Thursday, February 26, 2009

South Africa The good news?

Well, you've got to love the ANC spin doctors.

Here is a press release about our water being almost OK, while we are in the midst of a cholera outbreak with no plan of action to actually address the cause.

Let’s just say everything is fine, have an indaba, mix our Scotch with Perrier ice cubes and hope no one keeps score of the body count.

Not always up to scratch, but it‘s safe to drink. Source

Johannesburg – South Africa‘s water might not always be up to standard, but it is safe to drink, the department of water affairs and forestry said yesterday.

“The department acknowledges that the water might at times not meet the required technical standard, according to our management systems (electronic water quality management and drinking water quality regulation),” it said.

“However, we must clarify that this in no way means the water in these towns is not safe for human consumption.” Sometimes, only one of 14 samples from a water source failed to meet the standards, said the department‘s drinking water quality regulation manager Leonardo Manus.

This did not mean the entire town was affected, he said. Where a sample failed and the determinant for this did not have a health impact, the water would also not be rendered unsafe.

Cholera in South Africa spreads Source

Five of South Africa's nine provinces have now reported cases of cholera.

The country's department of health announced on Friday that there have been 64 deaths and nearly 18,000 infections since the outbreak began last August.

The Council for Scientific and Industrial Research suspends researcher Source

The Council for Scientific and Industrial Research has suspended a leading water researcher over a presentation he was to deliver about South Africa's water crisis this week.

The council executive of the CSIR on Friday suspended Dr Anthony Turton, an acclaimed political scientist, with immediate effect, charging him with insubordination and bringing the CSIR into disrepute.

In his presentation, Turton was to have said that South Africa had run out of surplus water, with 98 percent of it already allocated. And because most rivers and dams were highly polluted, they had lost the ability to dilute effluents.

Poor water quality was threatening economic growth, he added.

The pollution ranges from acidic mine pollution from coal and gold mining, levels of eutrophication [characterised by an abundant accumulation of nutrients that support a dense growth of algae and other organisms, the decay of which depletes the shallow waters of oxygen in summer] "unprecedented globally" in rivers and dams, and radio-nuclide and heavy-metal contamination from a century of largely unregulated gold mining that had left residents of Soweto, Ekurhuleni and the West Rand living on "contaminated land".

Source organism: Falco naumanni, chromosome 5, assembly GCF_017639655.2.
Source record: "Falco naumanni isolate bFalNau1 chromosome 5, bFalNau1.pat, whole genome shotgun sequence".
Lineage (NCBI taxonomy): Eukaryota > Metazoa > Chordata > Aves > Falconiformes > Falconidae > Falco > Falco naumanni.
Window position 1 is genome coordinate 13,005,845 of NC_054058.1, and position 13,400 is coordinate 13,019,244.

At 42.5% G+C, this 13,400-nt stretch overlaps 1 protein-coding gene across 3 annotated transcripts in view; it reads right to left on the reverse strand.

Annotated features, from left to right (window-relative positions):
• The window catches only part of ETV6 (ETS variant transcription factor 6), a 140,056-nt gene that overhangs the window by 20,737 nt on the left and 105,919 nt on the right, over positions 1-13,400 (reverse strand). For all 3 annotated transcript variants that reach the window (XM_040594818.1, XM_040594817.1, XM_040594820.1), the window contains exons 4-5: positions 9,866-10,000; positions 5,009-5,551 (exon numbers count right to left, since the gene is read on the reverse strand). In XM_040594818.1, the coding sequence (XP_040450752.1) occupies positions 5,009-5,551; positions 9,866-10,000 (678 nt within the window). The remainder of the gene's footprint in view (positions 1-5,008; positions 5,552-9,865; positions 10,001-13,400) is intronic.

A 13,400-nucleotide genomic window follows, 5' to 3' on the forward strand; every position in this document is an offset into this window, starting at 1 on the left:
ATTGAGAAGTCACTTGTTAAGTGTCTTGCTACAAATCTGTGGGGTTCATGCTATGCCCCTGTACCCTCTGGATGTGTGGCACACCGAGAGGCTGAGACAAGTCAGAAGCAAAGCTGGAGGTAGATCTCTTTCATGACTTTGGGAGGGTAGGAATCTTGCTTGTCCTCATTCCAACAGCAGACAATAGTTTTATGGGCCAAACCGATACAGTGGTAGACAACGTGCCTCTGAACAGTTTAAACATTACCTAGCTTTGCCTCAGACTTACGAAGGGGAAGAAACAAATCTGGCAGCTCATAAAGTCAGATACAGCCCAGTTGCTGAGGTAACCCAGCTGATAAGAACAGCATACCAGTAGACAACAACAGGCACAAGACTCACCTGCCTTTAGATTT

Impending Water Quality Crisis in South Africa? CSIR Suspends Whistleblower Dr. Tony Turton Source

I just learned from colleague Aaron Wolf that Dr. Anthony “Tony” Turton, one of the world’s top experts on hydropolitics and transboundary water resources and one of the movers in the Universities Partnership for Transboundary Waters, has been suspended by the Council on Scientific and Industrial Research (CSIR) after he sounded the alarm on an impending water crisis in South Africa.

CSIR has no real equivalent agency in the USA but this situation is analogous to the EPA or USGS suspending a top water researcher for whistleblowing. Turton is a Dir
ector of AWRA’s “sister” organization the International Water Resources Organization (IWRA). He also co-edits its journal, Water International.

A leading South African scientist has warned that gross underinvestment in water management has left it at risk of a cholera outbreak. Source

His report said:

• Investment in South Africa's water quality has fallen sharply since the 1980s
• Decades of mining for gold and other minerals has left much of the water supply heavily polluted with heavy metals and other pollutants
• Many municipalities across South Africa have no qualified engineers

3 Opinion(s):


Left to their own ability the boons would sort out their excessive numbers within 20 years max.

Anonymous said...

Man that Apartheid Government was hell bent on providing all the Nations of SA with good, clean, healthy water, but even if they doubled the supply between 1950 and 1960, and again between 1960 and 1970, and again from 1970 to 1980, they couldn't keep up with the influx of Bantu from neighbouring countries!
The Bantu population doubles every 20 years... now that they have the whole of Africa, it's only a matter of time before they flood the other Western Countries (coz the Indians and Chinese sure ain't gonna take them)!
If only the Apartheid Gov. had been more like a European Colonial (read "Imperial") Gov. and allowed the Bantu to keep wiping each other out to the North-East... we may still have our own country in Southern Africa!
Remember it was also the Apartheid Gov. who wiped out the Nangana (Tetse fly) in the areas where the Bantu could not previously settle, such as north of St Lucia, giving the Zulus an extra 20 000 square kilometers of land... if they hadn't done that we could've had that Land!
What a shame!

Anonymous said...

Remember when you used to see bumper stickers, "Thank god for Aids?" Not any more. Aids is way too slow. Too much collateral damage with white women getting gang raped by Aids infested black scum.

Now cholera is cheap and fast. Way to go!